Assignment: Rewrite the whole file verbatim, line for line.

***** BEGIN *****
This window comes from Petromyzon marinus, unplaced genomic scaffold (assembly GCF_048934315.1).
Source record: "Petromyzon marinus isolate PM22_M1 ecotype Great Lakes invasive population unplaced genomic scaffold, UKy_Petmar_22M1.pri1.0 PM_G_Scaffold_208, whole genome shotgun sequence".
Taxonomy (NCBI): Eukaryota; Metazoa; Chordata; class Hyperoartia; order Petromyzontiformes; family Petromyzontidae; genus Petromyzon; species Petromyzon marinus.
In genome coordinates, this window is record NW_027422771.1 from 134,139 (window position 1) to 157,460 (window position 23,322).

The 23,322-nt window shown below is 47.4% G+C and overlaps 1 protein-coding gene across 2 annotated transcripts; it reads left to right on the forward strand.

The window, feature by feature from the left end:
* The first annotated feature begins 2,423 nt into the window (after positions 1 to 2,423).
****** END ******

This window comes from Petromyzon marinus, unplaced genomic scaffold (assembly GCF_048934315.1).
Source record: "Petromyzon marinus isolate PM22_M1 ecotype Great Lakes invasive population unplaced genomic scaffold, UKy_Petmar_22M1.pri1.0 PM_G_Scaffold_208, whole genome shotgun sequence".
Taxonomy (NCBI): Eukaryota; Metazoa; Chordata; class Hyperoartia; order Petromyzontiformes; family Petromyzontidae; genus Petromyzon; species Petromyzon marinus.
In genome coordinates, this window is record NW_027422771.1 from 134,139 (window position 1) to 157,460 (window position 23,322).

The 23,322-nt window shown below is 47.4% G+C and overlaps 1 protein-coding gene across 2 annotated transcripts; it reads left to right on the forward strand.

The window, feature by feature from the left end:
* The first annotated feature begins 2,423 nt into the window (after positions 1 to 2,423).